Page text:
Beloved Children's Author Makes a Dying Wish We're Happy to Honor

anna dewdney llama llama Plenty of children (and their parents) have enjoyed this adorable book series, so it's with heavy hearts that we mourn the passing of Llama Llama creator Anna Dewdney. The writer and illustrator passed away at the age of 50, following a 15-month battle with brain cancer. While it's hard not to love the heartwarming series, it's the author's extraordinary final wish that has truly moved us. 




Dewdney, who was born on Christmas and who supported herself as a waitress, school bus driver, daycare provider, and rural mail carrier before becoming a New York Times bestselling author, asked that in lieu of a funeral service, people read to a child, according to her obituary. 

What a beautiful request and what a lovely way for us to honor the memory of a woman who devoted her life to this calling. Her wish is one that shouldn't surprise anyone given that the author's beloved collection was filled with kindness and insight, rendering the books instant classics. 

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Dewdney's writing and colorful illustrations were a gift to readers of all ages, who laughed along with her lovable characters as they tackled issues most kids encounter, including separation anxiety, bedtime fears, and even reluctance when it comes to sharing. 

The author and mom of two daughters shared her thoughts on the importance of reading to children in the Wall Street Journal. The author wrote that in reading books with kids, we're giving them so much more than simply a love of stories.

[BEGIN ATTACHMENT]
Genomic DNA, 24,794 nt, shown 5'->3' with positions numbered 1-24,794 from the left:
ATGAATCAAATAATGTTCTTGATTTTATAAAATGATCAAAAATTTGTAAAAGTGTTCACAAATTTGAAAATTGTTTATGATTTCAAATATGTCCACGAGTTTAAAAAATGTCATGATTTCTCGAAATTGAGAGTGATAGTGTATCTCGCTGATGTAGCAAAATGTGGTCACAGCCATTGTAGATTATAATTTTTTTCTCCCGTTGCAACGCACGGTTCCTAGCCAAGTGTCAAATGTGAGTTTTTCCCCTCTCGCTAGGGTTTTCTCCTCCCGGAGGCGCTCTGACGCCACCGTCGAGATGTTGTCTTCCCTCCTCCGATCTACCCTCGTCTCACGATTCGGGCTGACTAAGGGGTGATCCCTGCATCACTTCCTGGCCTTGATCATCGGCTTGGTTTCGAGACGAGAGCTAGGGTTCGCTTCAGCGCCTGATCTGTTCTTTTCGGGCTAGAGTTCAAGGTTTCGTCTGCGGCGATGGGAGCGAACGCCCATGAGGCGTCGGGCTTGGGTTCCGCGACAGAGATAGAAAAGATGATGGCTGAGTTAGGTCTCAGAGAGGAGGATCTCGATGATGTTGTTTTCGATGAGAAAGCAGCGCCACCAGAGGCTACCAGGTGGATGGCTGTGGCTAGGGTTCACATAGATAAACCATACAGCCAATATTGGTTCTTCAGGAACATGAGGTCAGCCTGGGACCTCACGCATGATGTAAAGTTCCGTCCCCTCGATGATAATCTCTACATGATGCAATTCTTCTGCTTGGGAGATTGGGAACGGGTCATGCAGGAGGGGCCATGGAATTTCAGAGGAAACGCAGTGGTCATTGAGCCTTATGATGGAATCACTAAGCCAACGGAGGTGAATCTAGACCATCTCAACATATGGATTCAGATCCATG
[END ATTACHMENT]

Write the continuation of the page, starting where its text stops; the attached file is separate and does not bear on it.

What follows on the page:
"We are doing something that I believe is just as powerful, and it is something that we are losing as a culture: we are teaching that child to be human," she wrote.

She continued:

When we open a book, and share our voice and imagination with a child, that child learns to see the world through someone else's eyes. I will go further and say that that child then learns to feel the world more deeply, becoming more aware of himself and others in a way that he simply cannot experience except in our laps, or in our classrooms, or in our reading circles.

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So true. We will miss her wisdom and advocacy as much as her vivid imagination. Fortunately, Dewdney's latest book, Little Excavator, is scheduled for publication for June 2017, offering a small measure of consolation for young readers and their parents.

In the spirit of all the author held dear, let's honor her wish and read to a child today. 


Images via Penguin/

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